Thus, in our scheme of the determinants of price, instead of the valuation figures, we have to lay down as the determinants of these figures—
(a) The subjective valuation of the commodity by the buyers (which itself, again, according to the law of marginal utility already laid down, depends on the relation of wants and provision for want); and
Continuing our enumeration we have—
3. The number in which goods are offered for sale (Extent of Supply).
As in the former case, this latter determinant may be split up into two simpler factors—
(a) The subjective valuations of the commodity by the sellers.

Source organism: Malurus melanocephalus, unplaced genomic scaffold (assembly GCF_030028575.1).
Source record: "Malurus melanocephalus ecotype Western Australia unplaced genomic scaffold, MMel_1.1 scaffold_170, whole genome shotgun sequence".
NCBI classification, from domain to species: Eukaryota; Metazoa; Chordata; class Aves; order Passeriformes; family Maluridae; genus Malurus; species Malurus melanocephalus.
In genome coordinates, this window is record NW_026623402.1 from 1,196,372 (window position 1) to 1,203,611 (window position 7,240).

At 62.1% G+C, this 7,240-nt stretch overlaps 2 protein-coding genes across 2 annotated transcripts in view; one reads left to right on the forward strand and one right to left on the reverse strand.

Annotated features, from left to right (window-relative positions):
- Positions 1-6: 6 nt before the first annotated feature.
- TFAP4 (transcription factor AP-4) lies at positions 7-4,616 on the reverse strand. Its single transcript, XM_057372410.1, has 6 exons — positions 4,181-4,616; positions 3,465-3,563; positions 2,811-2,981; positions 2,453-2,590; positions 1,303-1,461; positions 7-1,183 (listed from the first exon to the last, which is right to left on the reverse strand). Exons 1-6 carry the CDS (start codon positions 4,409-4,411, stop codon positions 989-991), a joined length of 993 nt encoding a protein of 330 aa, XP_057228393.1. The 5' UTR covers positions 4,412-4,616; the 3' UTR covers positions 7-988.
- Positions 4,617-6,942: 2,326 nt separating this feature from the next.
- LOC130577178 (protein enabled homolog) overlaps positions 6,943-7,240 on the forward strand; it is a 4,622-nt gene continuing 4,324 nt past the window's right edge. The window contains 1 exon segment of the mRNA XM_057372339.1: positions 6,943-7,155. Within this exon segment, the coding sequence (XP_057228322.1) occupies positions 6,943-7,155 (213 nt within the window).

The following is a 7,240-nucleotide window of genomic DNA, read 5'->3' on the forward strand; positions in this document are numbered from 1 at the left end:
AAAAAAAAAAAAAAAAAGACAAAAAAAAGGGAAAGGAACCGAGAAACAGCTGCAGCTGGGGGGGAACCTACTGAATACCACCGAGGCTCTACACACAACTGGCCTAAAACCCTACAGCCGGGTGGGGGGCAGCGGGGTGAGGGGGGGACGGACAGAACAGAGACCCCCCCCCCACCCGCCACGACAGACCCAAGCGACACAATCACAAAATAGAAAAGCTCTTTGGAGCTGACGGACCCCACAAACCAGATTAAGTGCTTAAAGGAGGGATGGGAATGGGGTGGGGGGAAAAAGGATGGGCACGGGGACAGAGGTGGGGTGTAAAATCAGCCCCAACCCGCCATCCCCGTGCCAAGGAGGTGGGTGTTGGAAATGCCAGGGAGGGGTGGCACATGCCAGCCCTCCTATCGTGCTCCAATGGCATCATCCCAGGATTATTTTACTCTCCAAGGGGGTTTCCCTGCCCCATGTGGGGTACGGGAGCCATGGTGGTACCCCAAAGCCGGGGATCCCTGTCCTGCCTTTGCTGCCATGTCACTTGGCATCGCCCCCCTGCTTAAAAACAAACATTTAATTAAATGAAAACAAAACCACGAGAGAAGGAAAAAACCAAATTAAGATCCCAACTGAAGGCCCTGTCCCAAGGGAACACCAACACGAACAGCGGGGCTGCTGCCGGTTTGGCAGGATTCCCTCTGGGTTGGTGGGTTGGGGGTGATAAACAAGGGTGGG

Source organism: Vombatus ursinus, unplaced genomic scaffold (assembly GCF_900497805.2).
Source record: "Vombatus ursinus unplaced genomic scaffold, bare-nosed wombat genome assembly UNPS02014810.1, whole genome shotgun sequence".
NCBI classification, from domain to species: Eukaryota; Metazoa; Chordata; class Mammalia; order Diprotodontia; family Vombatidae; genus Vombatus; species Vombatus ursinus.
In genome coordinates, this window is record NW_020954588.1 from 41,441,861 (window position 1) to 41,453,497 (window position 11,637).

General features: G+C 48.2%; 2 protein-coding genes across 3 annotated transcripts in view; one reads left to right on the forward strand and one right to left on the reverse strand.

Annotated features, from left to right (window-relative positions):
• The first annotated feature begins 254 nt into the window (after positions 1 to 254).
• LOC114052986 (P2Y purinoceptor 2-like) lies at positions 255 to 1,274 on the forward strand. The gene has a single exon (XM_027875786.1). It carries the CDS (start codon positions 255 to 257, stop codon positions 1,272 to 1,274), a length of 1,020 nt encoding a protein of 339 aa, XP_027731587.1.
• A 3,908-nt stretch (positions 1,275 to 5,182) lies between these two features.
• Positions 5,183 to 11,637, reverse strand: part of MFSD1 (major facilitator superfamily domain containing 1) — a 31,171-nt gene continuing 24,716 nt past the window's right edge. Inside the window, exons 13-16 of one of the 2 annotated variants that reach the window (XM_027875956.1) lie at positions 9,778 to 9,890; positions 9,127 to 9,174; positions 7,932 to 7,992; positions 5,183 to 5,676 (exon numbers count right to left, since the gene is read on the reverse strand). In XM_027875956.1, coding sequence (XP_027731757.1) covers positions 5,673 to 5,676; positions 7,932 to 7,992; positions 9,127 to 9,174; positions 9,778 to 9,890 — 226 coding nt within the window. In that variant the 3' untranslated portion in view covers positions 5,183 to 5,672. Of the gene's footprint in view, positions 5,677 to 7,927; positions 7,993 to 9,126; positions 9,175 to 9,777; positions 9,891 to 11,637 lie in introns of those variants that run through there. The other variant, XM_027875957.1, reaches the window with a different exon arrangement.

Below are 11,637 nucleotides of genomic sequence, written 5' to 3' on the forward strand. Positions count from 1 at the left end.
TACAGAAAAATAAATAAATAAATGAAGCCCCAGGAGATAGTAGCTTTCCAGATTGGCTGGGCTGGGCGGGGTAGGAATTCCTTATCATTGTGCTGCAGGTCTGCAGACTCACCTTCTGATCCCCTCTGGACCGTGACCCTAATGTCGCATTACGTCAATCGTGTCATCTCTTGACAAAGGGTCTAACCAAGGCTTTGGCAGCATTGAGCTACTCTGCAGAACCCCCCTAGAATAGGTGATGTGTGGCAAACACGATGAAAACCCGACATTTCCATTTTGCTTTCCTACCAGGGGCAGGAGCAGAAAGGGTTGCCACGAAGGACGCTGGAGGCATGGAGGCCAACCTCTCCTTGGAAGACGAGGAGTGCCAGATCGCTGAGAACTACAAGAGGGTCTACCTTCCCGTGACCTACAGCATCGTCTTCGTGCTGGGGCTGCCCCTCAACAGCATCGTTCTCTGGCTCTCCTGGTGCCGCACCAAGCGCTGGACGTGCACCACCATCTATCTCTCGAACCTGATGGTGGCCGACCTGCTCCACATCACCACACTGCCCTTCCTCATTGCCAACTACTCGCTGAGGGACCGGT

These two find their own further determination according to the law of marginal utility. But frequently this leads to a very noteworthy peculiarity. In the present condition of industry most sales are made by men who are producers and merchants by profession, and who hold an amount of their commodities entirely beyond any needs of their own. Consequently, for them the subjective use-value*25 of their own wares is, for the most part, very nearly nil; and the figure which they put on their valuation (in which the subjective use-value is the standard element) also sinks almost to zero. Finally comes the result that, in such sales, the limiting effect which, according to our theoretical formula, would be exerted by the valuation of the last seller, practically does not come into play, and price is actually limited and determined by the valuations of the buyers alone. In other words: when goods are once produced, and the owner can do nothing with them for his own personal wants, they must, all the same, seek a market. To find this market the seller must, in the usual way, put his goods at a price low enough to find buyers for the whole stock he offers for sale. In the case of a stock of 1000 pieces, for instance, he will find his market at a price which is somewhat less than the valuation of the thousandth buyer, and somewhat higher than the valuation of the thousand and first. If, now, the relations of production and sale are normal, the whole stock offered will, almost invariably, be taken off by the demand at a price which is far above the minimum use-value of the commodity to the sellers, and which, beyond the full amount of costs, brings them a business profit. If the circumstances, however, are unfavourable, it may well happen that the seller must seek for his market at considerably lower levels of demand, and be content to take prices which show a loss when compared with costs of production. But, as a rule, even those forced prices are still above the subjective use-value of the commodity to the seller, and the function of this subjective use-value, as lower limit of price, does not come into operation. It is only if the price should sink almost to zero that it would be checked in its descent by this latter limit, the valuation of the seller, finally coming into play. But it can scarcely ever come to this: in almost all cases the competition of buyers is sufficient of itself to stop the downward movement at a higher point on the scale. Thus, in regard to the prices actually established within a large and organised market, the law of price undergoes a great simplification. Of the four valuations which, as "valuations of the two marginal pairs," limit the zone within which price is determined, the valuations of the seller, for the reasons mentioned above, fall out altogether. But, if the buyers are very numerous, the interval between the figures which two successive buyers put on their valuation is so small, that the zone limited by the figure of the last buyer and that of the first unsuccessful competitor, is narrowed almost to a point. And so far as this is the case it may be asserted, with sufficient exactness, of the economic exchange which goes on in large markets, that the market price is determined by the Valuation of the Last Buyer.*26